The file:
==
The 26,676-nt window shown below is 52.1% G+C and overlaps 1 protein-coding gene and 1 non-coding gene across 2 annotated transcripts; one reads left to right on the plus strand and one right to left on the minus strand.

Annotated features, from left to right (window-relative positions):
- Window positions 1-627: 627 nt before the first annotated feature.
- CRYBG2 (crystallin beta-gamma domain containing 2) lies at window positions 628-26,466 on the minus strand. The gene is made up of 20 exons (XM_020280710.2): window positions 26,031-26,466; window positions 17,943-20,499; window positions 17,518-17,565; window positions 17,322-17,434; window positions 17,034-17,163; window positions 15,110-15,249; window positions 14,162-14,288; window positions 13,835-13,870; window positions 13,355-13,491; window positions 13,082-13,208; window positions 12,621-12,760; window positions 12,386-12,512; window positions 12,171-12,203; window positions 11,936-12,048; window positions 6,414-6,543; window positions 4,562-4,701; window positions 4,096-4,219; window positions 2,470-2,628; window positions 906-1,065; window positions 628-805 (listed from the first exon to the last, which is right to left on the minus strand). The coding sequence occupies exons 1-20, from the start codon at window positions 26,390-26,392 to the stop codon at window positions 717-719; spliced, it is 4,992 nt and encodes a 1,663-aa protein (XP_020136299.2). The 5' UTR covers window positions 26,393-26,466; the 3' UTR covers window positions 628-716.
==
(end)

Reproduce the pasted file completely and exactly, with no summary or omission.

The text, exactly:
The 26,676-nt window shown below is 52.1% G+C and overlaps 1 protein-coding gene and 1 non-coding gene across 2 annotated transcripts; one reads left to right on the plus strand and one right to left on the minus strand.

Annotated features, from left to right (window-relative positions):
- Window positions 1-627: 627 nt before the first annotated feature.
- CRYBG2 (crystallin beta-gamma domain containing 2) lies at window positions 628-26,466 on the minus strand. The gene is made up of 20 exons (XM_020280710.2): window positions 26,031-26,466; window positions 17,943-20,499; window positions 17,518-17,565; window positions 17,322-17,434; window positions 17,034-17,163; window positions 15,110-15,249; window positions 14,162-14,288; window positions 13,835-13,870; window positions 13,355-13,491; window positions 13,082-13,208; window positions 12,621-12,760; window positions 12,386-12,512; window positions 12,171-12,203; window positions 11,936-12,048; window positions 6,414-6,543; window positions 4,562-4,701; window positions 4,096-4,219; window positions 2,470-2,628; window positions 906-1,065; window positions 628-805 (listed from the first exon to the last, which is right to left on the minus strand). The coding sequence occupies exons 1-20, from the start codon at window positions 26,390-26,392 to the stop codon at window positions 717-719; spliced, it is 4,992 nt and encodes a 1,663-aa protein (XP_020136299.2). The 5' UTR covers window positions 26,393-26,466; the 3' UTR covers window positions 628-716.